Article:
The result should be:

tile max min delta avg median delta stddev
1 18.14 0.83 17.31 13.69 15.33 1.64 4.56
2 41.71 18.27 23.43 24.68 20.52 4.17 7.06
3 54.4 42.49 11.91 51.03 51.35 0.32 2.73
4 82.79 54.55 28.24 63.37 58.84 4.53 9.25
5 90.61 83.45 7.16 87.7 87.51 0.19 1.69
6 121.59 90.64 30.95 101.74 98.68 3.05 10.63
7 126.5 121.6 4.9 123.78 123.61 0.16 1.62
8 159.84 126.64 33.2 140.18 138.62 1.56 11.66

As you can notice, the deltas between the average and median are either really small or large. The small values correspond to slowly rising phases whereas the larger values relates to steeper phases of the curve.

Now let’s do it for the data set with white noise.

with data as (
    select ntile(8) over (order by "signal_value" asc) as tile, "signal_value"
    from   "aa.forecast.db.data::TrendAndCyclicAndWn"
    where  "signal_value" is not null
)
select tile
    , round(max("signal_value"), 2)                       as max
    , round(min("signal_value"), 2)                       as min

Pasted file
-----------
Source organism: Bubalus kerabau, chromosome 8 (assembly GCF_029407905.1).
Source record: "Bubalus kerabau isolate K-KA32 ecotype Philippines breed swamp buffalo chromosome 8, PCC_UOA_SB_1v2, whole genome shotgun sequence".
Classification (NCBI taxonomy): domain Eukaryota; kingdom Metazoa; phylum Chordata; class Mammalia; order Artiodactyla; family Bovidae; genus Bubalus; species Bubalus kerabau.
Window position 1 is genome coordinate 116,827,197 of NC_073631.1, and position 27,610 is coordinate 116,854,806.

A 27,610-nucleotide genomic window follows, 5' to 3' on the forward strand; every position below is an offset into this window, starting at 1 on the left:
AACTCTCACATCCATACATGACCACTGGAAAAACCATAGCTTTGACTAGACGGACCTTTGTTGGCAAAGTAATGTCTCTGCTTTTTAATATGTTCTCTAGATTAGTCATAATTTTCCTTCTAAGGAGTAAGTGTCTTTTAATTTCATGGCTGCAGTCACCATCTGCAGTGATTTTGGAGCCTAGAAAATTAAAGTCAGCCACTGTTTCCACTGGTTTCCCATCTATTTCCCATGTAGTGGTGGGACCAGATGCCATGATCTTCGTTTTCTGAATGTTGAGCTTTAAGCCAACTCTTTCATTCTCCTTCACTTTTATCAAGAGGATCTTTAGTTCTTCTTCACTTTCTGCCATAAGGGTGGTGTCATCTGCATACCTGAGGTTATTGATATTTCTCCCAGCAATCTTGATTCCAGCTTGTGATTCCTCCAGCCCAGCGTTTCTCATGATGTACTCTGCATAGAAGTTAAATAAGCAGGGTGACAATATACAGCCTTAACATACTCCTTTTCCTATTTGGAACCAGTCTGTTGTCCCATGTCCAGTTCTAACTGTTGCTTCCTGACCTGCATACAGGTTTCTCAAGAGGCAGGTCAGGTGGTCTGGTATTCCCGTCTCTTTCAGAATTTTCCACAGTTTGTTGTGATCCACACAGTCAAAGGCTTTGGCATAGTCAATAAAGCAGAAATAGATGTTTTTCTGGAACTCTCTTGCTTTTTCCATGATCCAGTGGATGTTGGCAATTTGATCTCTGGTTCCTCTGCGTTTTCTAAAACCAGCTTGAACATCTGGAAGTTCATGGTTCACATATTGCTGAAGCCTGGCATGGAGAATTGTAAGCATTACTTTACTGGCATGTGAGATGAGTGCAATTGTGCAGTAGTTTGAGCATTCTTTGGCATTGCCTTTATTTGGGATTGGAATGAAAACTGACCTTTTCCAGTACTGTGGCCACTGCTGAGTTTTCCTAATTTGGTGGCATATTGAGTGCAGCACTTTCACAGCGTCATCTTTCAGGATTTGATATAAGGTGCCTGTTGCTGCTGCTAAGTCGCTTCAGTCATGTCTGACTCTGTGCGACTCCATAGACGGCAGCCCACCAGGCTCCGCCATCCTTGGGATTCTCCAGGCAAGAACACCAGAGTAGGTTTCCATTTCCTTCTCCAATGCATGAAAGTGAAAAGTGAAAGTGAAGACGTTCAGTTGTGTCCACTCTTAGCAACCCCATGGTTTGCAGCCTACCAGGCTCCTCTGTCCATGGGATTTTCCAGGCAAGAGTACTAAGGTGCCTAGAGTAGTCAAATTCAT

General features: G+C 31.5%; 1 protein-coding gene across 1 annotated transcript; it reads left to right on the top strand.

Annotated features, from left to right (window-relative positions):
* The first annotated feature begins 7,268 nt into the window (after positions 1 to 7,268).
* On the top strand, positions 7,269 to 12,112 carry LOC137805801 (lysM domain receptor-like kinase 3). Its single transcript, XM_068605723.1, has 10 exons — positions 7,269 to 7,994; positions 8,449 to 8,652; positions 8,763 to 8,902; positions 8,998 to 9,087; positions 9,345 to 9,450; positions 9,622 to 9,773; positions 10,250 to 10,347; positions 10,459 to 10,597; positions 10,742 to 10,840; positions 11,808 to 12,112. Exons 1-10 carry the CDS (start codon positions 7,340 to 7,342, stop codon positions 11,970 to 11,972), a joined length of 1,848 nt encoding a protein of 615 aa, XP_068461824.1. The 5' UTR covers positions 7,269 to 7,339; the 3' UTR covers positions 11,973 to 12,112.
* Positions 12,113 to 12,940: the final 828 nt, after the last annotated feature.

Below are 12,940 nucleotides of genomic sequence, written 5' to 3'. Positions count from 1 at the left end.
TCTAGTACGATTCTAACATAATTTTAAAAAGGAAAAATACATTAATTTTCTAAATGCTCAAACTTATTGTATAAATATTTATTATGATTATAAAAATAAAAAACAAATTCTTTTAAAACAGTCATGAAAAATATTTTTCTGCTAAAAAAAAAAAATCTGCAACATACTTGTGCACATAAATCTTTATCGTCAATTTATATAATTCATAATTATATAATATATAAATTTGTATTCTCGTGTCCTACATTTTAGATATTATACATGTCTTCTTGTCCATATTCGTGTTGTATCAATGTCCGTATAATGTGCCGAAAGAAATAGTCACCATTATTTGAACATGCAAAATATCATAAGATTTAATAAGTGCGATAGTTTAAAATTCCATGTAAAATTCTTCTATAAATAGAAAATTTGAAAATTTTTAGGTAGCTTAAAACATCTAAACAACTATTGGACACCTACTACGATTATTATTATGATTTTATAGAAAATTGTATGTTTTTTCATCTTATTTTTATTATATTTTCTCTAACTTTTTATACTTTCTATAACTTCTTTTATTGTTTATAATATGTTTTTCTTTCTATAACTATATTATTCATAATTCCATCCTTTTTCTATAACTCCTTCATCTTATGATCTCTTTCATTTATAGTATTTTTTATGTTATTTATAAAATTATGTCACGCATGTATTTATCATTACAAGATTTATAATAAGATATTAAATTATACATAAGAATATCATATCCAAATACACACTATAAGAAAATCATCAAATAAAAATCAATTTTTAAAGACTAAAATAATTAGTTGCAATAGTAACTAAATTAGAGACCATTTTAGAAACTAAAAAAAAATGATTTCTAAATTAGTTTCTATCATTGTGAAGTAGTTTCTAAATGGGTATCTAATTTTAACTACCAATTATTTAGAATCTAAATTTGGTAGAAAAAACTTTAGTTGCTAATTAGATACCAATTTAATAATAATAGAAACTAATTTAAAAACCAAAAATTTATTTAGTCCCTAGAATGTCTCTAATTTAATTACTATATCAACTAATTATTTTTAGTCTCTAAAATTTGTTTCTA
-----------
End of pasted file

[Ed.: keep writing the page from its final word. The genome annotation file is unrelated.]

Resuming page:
, round(max("signal_value") - min("signal_value"), 2)         as "delta min/max"
    , round(avg("signal_value"), 2)                       as avg
    , round(median("signal_value"), 2)                    as median
    , round(abs(avg("signal_value") - median("signal_value")), 2) as "delta avg/median"
    , round(stddev("signal_value"), 2)                    as stddev
from     data
group by tile

Provide an answer to the question below then click on Validate.

What is the maximum number of tags associated with a movie?
×

Based on this series of elements, you have found out that these datasets :

  • may include some peaks or deeps that might be outliers data
  • looking at peaks or the overall graph, you can easily notice the presence of seasonal or cyclic effect
  • a trend in the data can easily be spotted in a graph compared to raw data

These findings can drive the way you will use one algorithm or another.

Off course this analysis is not complete, but is provided here to help you understand the importance of this activity.

Next Steps